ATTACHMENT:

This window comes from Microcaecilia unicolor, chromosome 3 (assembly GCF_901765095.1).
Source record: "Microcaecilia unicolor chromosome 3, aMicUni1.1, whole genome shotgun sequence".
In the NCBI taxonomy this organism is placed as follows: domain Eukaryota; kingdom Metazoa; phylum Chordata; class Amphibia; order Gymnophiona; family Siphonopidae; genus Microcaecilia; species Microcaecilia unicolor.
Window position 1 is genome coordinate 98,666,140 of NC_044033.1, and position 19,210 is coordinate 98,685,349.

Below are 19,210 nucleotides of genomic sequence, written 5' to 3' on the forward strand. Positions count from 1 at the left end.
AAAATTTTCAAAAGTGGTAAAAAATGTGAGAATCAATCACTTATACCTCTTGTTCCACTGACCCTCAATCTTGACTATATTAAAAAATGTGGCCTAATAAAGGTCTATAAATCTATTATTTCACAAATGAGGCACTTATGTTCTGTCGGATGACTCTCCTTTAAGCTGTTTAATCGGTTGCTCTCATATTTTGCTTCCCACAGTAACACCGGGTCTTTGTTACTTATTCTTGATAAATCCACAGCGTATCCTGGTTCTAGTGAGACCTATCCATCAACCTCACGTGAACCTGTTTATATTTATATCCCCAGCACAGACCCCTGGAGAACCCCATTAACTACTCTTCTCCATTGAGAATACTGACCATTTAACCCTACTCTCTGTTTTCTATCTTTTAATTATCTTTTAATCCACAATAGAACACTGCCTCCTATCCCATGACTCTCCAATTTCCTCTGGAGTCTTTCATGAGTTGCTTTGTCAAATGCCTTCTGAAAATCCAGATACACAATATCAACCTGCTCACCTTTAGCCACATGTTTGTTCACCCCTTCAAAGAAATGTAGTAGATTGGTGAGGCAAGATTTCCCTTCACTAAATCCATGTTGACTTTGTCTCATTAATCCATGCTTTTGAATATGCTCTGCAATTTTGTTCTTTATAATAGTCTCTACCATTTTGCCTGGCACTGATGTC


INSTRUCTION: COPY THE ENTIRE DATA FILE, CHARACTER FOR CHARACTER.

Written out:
This window comes from Microcaecilia unicolor, chromosome 3 (assembly GCF_901765095.1).
Source record: "Microcaecilia unicolor chromosome 3, aMicUni1.1, whole genome shotgun sequence".
In the NCBI taxonomy this organism is placed as follows: domain Eukaryota; kingdom Metazoa; phylum Chordata; class Amphibia; order Gymnophiona; family Siphonopidae; genus Microcaecilia; species Microcaecilia unicolor.
Window position 1 is genome coordinate 98,666,140 of NC_044033.1, and position 19,210 is coordinate 98,685,349.

Below are 19,210 nucleotides of genomic sequence, written 5' to 3' on the forward strand. Positions count from 1 at the left end.
AAAATTTTCAAAAGTGGTAAAAAATGTGAGAATCAATCACTTATACCTCTTGTTCCACTGACCCTCAATCTTGACTATATTAAAAAATGTGGCCTAATAAAGGTCTATAAATCTATTATTTCACAAATGAGGCACTTATGTTCTGTCGGATGACTCTCCTTTAAGCTGTTTAATCGGTTGCTCTCATATTTTGCTTCCCACAGTAACACCGGGTCTTTGTTACTTATTCTTGATAAATCCACAGCGTATCCTGGTTCTAGTGAGACCTATCCATCAACCTCACGTGAACCTGTTTATATTTATATCCCCAGCACAGACCCCTGGAGAACCCCATTAACTACTCTTCTCCATTGAGAATACTGACCATTTAACCCTACTCTCTGTTTTCTATCTTTTAATTATCTTTTAATCCACAATAGAACACTGCCTCCTATCCCATGACTCTCCAATTTCCTCTGGAGTCTTTCATGAGTTGCTTTGTCAAATGCCTTCTGAAAATCCAGATACACAATATCAACCTGCTCACCTTTAGCCACATGTTTGTTCACCCCTTCAAAGAAATGTAGTAGATTGGTGAGGCAAGATTTCCCTTCACTAAATCCATGTTGACTTTGTCTCATTAATCCATGCTTTTGAATATGCTCTGCAATTTTGTTCTTTATAATAGTCTCTACCATTTTGCCTGGCACTGATGTC